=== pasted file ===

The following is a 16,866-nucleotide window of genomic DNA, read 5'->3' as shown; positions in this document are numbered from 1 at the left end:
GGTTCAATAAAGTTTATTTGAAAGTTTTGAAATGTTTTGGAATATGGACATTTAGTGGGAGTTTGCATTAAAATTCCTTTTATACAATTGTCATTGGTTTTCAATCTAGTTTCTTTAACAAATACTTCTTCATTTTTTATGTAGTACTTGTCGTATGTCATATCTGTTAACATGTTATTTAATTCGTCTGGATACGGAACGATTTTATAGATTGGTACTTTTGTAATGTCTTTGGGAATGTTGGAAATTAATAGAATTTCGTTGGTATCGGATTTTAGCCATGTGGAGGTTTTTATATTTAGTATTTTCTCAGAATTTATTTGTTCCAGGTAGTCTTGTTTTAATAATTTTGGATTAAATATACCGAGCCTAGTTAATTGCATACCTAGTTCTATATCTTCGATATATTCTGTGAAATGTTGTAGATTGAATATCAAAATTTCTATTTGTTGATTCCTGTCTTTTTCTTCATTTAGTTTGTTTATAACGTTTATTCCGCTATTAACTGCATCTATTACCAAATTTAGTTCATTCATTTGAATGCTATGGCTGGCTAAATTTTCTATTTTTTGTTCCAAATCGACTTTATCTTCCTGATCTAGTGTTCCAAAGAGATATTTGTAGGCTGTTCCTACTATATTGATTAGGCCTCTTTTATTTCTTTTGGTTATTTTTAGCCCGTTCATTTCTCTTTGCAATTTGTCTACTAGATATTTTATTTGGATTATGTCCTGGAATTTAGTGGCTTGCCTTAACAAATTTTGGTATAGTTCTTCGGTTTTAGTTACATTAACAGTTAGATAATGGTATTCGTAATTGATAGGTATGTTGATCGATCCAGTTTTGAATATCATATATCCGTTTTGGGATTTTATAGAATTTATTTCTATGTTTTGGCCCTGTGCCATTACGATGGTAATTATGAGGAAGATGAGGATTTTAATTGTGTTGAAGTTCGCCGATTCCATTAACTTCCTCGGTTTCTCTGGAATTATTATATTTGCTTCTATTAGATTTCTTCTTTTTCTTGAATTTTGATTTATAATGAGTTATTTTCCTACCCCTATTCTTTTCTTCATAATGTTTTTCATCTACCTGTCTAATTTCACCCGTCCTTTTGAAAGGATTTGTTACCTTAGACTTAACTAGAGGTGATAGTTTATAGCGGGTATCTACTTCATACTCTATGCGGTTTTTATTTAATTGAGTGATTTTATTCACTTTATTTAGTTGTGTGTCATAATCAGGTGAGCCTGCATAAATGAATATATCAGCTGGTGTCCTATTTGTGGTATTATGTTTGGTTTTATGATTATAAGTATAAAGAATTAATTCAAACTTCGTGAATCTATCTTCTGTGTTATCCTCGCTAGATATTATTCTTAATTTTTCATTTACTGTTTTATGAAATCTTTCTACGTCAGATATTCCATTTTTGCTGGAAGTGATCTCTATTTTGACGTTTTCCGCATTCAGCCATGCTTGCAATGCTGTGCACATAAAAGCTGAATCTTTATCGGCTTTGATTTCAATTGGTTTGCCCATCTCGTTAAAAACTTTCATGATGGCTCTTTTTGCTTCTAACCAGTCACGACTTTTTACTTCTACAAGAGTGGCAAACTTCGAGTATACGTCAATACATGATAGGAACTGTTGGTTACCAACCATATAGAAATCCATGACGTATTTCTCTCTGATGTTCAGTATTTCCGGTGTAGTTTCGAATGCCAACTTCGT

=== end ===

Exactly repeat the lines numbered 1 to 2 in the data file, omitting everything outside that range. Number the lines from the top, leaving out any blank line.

The following is a 16,866-nucleotide window of genomic DNA, read 5'->3' as shown; positions in this document are numbered from 1 at the left end:
GGTTCAATAAAGTTTATTTGAAAGTTTTGAAATGTTTTGGAATATGGACATTTAGTGGGAGTTTGCATTAAAATTCCTTTTATACAATTGTCATTGGTTTTCAATCTAGTTTCTTTAACAAATACTTCTTCATTTTTTATGTAGTACTTGTCGTATGTCATATCTGTTAACATGTTATTTAATTCGTCTGGATACGGAACGATTTTATAGATTGGTACTTTTGTAATGTCTTTGGGAATGTTGGAAATTAATAGAATTTCGTTGGTATCGGATTTTAGCCATGTGGAGGTTTTTATATTTAGTATTTTCTCAGAATTTATTTGTTCCAGGTAGTCTTGTTTTAATAATTTTGGATTAAATATACCGAGCCTAGTTAATTGCATACCTAGTTCTATATCTTCGATATATTCTGTGAAATGTTGTAGATTGAATATCAAAATTTCTATTTGTTGATTCCTGTCTTTTTCTTCATTTAGTTTGTTTATAACGTTTATTCCGCTATTAACTGCATCTATTACCAAATTTAGTTCATTCATTTGAATGCTATGGCTGGCTAAATTTTCTATTTTTTGTTCCAAATCGACTTTATCTTCCTGATCTAGTGTTCCAAAGAGATATTTGTAGGCTGTTCCTACTATATTGATTAGGCCTCTTTTATTTCTTTTGGTTATTTTTAGCCCGTTCATTTCTCTTTGCAATTTGTCTACTAGATATTTTATTTGGATTATGTCCTGGAATTTAGTGGCTTGCCTTAACAAATTTTGGTATAGTTCTTCGGTTTTAGTTACATTAACAGTTAGATAATGGTATTCGTAATTGATAGGTATGTTGATCGATCCAGTTTTGAATATCATATATCCGTTTTGGGATTTTATAGAATTTATTTCTATGTTTTGGCCCTGTGCCATTACGATGGTAATTATGAGGAAGATGAGGATTTTAATTGTGTTGAAGTTCGCCGATTCCATTAACTTCCTCGGTTTCTCTGGAATTATTATATTTGCTTCTATTAGATTTCTTCTTTTTCTTGAATTTTGATTTATAATGAGTTATTTTCCTACCCCTATTCTTTTCTTCATAATGTTTTTCATCTACCTGTCTAATTTCACCCGTCCTTTTGAAAGGATTTGTTACCTTAGACTTAACTAGAGGTGATAGTTTATAGCGGGTATCTACTTCATACTCTATGCGGTTTTTATTTAATTGAGTGATTTTATTCACTTTATTTAGTTGTGTGTCATAATCAGGTGAGCCTGCATAAATGAATATATCAGCTGGTGTCCTATTTGTGGTATTATGTTTGGTTTTATGATTATAAGTATAAAGAATTAATTCAAACTTCGTGAATCTATCTTCTGTGTTATCCTCGCTAGATATTATTCTTAATTTTTCATTTACTGTTTTATGAAATCTTTCTACGTCAGATATTCCATTTTTGCTGGAAGTGATCTCTATTTTGACGTTTTCCGCATTCAGCCATGCTTGCAATGCTGTGCACATAAAAGCTGAATCTTTATCGGCTTTGATTTCAATTGGTTTGCCCATCTCGTTAAAAACTTTCATGATGGCTCTTTTTGCTTCTAACCAGTCACGACTTTTTACTTCTACAAGAGTGGCAAACTTCGAGTATACGTCAATACATGATAGGAACTGTTGGTTACCAACCATATAGAAATCCATGACGTATTTCTCTCTGATGTTCAGTATTTCCGGTGTAGTTTCGAATGCCAACTTCGT